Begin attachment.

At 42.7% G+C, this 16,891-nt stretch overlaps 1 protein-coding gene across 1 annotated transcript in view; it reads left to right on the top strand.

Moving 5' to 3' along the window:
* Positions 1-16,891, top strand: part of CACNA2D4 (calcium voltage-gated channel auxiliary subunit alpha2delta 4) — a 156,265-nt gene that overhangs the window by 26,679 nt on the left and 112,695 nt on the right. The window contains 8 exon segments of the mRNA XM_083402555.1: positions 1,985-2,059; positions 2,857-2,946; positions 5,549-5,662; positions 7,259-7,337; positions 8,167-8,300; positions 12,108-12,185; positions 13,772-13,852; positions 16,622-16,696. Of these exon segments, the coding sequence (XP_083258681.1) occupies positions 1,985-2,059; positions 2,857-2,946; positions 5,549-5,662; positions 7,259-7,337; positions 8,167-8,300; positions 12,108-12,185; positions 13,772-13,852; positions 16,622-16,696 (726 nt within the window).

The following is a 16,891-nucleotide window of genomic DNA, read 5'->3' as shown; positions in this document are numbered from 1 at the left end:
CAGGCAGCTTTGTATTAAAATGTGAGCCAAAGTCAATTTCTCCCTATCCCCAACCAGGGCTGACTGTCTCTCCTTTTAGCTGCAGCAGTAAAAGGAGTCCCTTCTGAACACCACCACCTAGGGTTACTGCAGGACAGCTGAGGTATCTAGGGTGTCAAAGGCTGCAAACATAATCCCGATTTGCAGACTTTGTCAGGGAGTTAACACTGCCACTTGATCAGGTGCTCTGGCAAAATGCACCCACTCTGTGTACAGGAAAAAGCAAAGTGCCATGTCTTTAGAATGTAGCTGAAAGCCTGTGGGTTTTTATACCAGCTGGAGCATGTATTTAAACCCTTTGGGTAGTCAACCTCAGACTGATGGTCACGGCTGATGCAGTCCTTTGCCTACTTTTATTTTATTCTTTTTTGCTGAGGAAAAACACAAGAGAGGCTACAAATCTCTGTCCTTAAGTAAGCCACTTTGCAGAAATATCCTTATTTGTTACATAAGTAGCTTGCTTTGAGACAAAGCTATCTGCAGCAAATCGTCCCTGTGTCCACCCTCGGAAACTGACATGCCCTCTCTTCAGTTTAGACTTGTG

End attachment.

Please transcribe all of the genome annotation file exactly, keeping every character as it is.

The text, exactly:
At 42.7% G+C, this 16,891-nt stretch overlaps 1 protein-coding gene across 1 annotated transcript in view; it reads left to right on the top strand.

Moving 5' to 3' along the window:
* Positions 1-16,891, top strand: part of CACNA2D4 (calcium voltage-gated channel auxiliary subunit alpha2delta 4) — a 156,265-nt gene that overhangs the window by 26,679 nt on the left and 112,695 nt on the right. The window contains 8 exon segments of the mRNA XM_083402555.1: positions 1,985-2,059; positions 2,857-2,946; positions 5,549-5,662; positions 7,259-7,337; positions 8,167-8,300; positions 12,108-12,185; positions 13,772-13,852; positions 16,622-16,696. Of these exon segments, the coding sequence (XP_083258681.1) occupies positions 1,985-2,059; positions 2,857-2,946; positions 5,549-5,662; positions 7,259-7,337; positions 8,167-8,300; positions 12,108-12,185; positions 13,772-13,852; positions 16,622-16,696 (726 nt within the window).

The following is a 16,891-nucleotide window of genomic DNA, read 5'->3' as shown; positions in this document are numbered from 1 at the left end:
CAGGCAGCTTTGTATTAAAATGTGAGCCAAAGTCAATTTCTCCCTATCCCCAACCAGGGCTGACTGTCTCTCCTTTTAGCTGCAGCAGTAAAAGGAGTCCCTTCTGAACACCACCACCTAGGGTTACTGCAGGACAGCTGAGGTATCTAGGGTGTCAAAGGCTGCAAACATAATCCCGATTTGCAGACTTTGTCAGGGAGTTAACACTGCCACTTGATCAGGTGCTCTGGCAAAATGCACCCACTCTGTGTACAGGAAAAAGCAAAGTGCCATGTCTTTAGAATGTAGCTGAAAGCCTGTGGGTTTTTATACCAGCTGGAGCATGTATTTAAACCCTTTGGGTAGTCAACCTCAGACTGATGGTCACGGCTGATGCAGTCCTTTGCCTACTTTTATTTTATTCTTTTTTGCTGAGGAAAAACACAAGAGAGGCTACAAATCTCTGTCCTTAAGTAAGCCACTTTGCAGAAATATCCTTATTTGTTACATAAGTAGCTTGCTTTGAGACAAAGCTATCTGCAGCAAATCGTCCCTGTGTCCACCCTCGGAAACTGACATGCCCTCTCTTCAGTTTAGACTTGTG